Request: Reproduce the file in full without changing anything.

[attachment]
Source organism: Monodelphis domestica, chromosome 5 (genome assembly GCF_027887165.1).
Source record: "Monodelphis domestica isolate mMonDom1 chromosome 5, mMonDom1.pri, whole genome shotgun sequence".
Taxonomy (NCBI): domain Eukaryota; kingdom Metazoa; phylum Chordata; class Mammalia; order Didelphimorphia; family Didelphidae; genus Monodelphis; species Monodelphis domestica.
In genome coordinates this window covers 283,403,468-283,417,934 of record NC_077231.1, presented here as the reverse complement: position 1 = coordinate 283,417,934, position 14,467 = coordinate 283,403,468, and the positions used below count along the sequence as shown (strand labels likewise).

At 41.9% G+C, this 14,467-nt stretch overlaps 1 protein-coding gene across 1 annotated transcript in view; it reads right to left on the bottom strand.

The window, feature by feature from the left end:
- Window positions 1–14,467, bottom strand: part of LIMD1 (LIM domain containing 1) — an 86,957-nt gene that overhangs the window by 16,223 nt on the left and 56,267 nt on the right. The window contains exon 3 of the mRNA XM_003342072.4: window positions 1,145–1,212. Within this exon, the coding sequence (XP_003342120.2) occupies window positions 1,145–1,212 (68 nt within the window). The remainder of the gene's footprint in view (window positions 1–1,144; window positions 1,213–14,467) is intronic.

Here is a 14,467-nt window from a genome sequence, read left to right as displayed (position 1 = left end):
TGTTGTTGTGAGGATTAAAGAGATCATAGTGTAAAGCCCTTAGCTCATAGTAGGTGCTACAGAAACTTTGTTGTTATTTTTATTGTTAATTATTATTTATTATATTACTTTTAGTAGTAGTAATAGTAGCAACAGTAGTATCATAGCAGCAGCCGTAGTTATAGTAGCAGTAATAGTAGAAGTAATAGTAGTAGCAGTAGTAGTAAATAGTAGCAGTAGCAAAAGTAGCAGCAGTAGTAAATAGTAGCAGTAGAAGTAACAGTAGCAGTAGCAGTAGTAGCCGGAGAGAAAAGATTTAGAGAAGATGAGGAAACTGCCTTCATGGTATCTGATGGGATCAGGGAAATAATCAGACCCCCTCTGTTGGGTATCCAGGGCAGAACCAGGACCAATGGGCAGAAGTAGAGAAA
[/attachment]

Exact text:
Source organism: Monodelphis domestica, chromosome 5 (genome assembly GCF_027887165.1).
Source record: "Monodelphis domestica isolate mMonDom1 chromosome 5, mMonDom1.pri, whole genome shotgun sequence".
Taxonomy (NCBI): domain Eukaryota; kingdom Metazoa; phylum Chordata; class Mammalia; order Didelphimorphia; family Didelphidae; genus Monodelphis; species Monodelphis domestica.
In genome coordinates this window covers 283,403,468-283,417,934 of record NC_077231.1, presented here as the reverse complement: position 1 = coordinate 283,417,934, position 14,467 = coordinate 283,403,468, and the positions used below count along the sequence as shown (strand labels likewise).

At 41.9% G+C, this 14,467-nt stretch overlaps 1 protein-coding gene across 1 annotated transcript in view; it reads right to left on the bottom strand.

The window, feature by feature from the left end:
- Window positions 1–14,467, bottom strand: part of LIMD1 (LIM domain containing 1) — an 86,957-nt gene that overhangs the window by 16,223 nt on the left and 56,267 nt on the right. The window contains exon 3 of the mRNA XM_003342072.4: window positions 1,145–1,212. Within this exon, the coding sequence (XP_003342120.2) occupies window positions 1,145–1,212 (68 nt within the window). The remainder of the gene's footprint in view (window positions 1–1,144; window positions 1,213–14,467) is intronic.

Here is a 14,467-nt window from a genome sequence, read left to right as displayed (position 1 = left end):
TGTTGTTGTGAGGATTAAAGAGATCATAGTGTAAAGCCCTTAGCTCATAGTAGGTGCTACAGAAACTTTGTTGTTATTTTTATTGTTAATTATTATTTATTATATTACTTTTAGTAGTAGTAATAGTAGCAACAGTAGTATCATAGCAGCAGCCGTAGTTATAGTAGCAGTAATAGTAGAAGTAATAGTAGTAGCAGTAGTAGTAAATAGTAGCAGTAGCAAAAGTAGCAGCAGTAGTAAATAGTAGCAGTAGAAGTAACAGTAGCAGTAGCAGTAGTAGCCGGAGAGAAAAGATTTAGAGAAGATGAGGAAACTGCCTTCATGGTATCTGATGGGATCAGGGAAATAATCAGACCCCCTCTGTTGGGTATCCAGGGCAGAACCAGGACCAATGGGCAGAAGTAGAGAAA